The Minister for Justice, Equality and Defence, Alan Shatter TD, today published the Interim Report on the Dóchas Centre by the Inspector of Prisons, Judge Michael Reilly.

The Office of the Inspector of Prisons is a statutory independent office established under the Prisons Act, 2007. The Inspector's key role is to carry out regular inspections of prisons and to submit an Annual Report to the Minister. The Inspector may also investigate any matter arising out of the management or operation of a prison and submit a report on any such investigation.

Minister Shatter welcomed the Report and said, "I have studied the Report and am grateful to the Inspector for his work in this regard. His work is much appreciated by me and invaluable in providing effective independent oversight of our prisons. I look forward to the Inspector’s comprehensive report on the Dóchas Centre in six months time."

The Minister has noted the Inspector’s positive comments in relation to the response of prison management, campus management and the Irish Prison Service to concerns raised by him in previous reports regarding the Dóchás Centre such as homelessness for women prisoners on release, overcrowding and the negative impact this can have on prisoners.

Minister Shatter said "I have met with the Director General of the Irish Prison Service, Michael Donnellan, and have discussed the content of the Report with him. The Director General has assured me that the concerns raised by the Inspector are being dealt with. In particular, concerns raised in terms of the general maintenance of the Dóchas Centre and housekeeping matters have been addressed. In addition, a major refurbishment programme has been undertaken by the Irish Prison Service to upgrade kitchens and the reception area."

As highlighted by the Inspector in his report, the Irish Prison Service Strategic Plan 2012 – 2015 contains a commitment to work in partnership with the Probation Service and other stakeholders in order to develop a strategy for dealing with women offenders. Specifically, the Irish Prison Service has engaged with a number of agencies in order to put in place a targeted response to homelessness for women.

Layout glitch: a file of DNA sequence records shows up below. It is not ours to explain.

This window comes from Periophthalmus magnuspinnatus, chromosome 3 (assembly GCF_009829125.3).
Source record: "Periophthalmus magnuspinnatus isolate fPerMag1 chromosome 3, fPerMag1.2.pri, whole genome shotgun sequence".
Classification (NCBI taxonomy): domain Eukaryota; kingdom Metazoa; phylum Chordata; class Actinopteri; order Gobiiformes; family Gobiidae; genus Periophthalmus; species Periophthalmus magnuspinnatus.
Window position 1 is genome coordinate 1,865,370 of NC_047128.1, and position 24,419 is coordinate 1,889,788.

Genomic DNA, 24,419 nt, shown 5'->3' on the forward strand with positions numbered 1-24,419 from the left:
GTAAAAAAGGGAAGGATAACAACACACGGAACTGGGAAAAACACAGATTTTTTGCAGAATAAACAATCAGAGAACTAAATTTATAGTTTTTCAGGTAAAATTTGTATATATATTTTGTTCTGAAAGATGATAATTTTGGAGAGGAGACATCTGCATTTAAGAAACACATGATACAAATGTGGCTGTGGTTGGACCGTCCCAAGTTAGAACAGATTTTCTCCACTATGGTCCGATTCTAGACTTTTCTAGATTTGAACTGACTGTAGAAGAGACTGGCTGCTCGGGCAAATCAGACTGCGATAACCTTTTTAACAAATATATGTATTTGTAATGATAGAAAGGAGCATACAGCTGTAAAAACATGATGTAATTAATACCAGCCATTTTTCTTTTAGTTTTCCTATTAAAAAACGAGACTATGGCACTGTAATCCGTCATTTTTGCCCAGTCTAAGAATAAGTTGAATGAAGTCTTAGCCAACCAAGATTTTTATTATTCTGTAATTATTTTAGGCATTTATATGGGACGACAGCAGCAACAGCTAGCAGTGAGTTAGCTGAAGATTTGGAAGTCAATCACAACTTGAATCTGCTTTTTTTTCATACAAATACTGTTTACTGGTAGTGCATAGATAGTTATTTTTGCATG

The Inspector has called for the Courts to have a range of options for dealing with women sentenced to periods of up to one year. Minister Shatter is committed to pursuing alternatives to custody and a number of legislative initiatives have been taken to help address this problem. The Criminal Justice (Community Service) (Amendment) Act, 2011 requires judges when considering imposing a sentence of imprisonment of 12 months or less to first consider the appropriateness of community service as an alternative to imprisonment. In addition a major reform of the fines system is provided for in the Fines (Payment and Recovery) Bill 2013. The Bill provides for the imposition of community service orders where a person fails to pay a fine and the court is of the view that it would not be appropriate to make either an attachment order or a recovery order.

The Bill also provides for an enhanced instalment payment regime which will allow everyone on whom a fine is imposed to pay the fine by instalments over 12 months. It is expected that these measures, taken together, will substantially reduce the incidence of committal to prison for non-payment of fines. 

Speaking on this, Minister Shatter concluded "It is important that serious offenders serve appropriate prison sentences, however, for non-violent and less serious offenders we must switch away from prison sentences and towards less costly non-custodial options. This will result in a reduction in the prison population and will help to alleviate overcrowding. In addition, I have established a working group to carry out an all encompassing strategic review of penal policy incorporating an examination and analysis of all aspects of penal policy including prevention, sentencing policies, alternatives to custody, accommodation and regimes, support for reintegration and rehabilitation and any special issues relating to female offenders and prisoners. I expect the group to submit their report to me in early 2014."

The Report is available on the Department’s website –

3 December 2013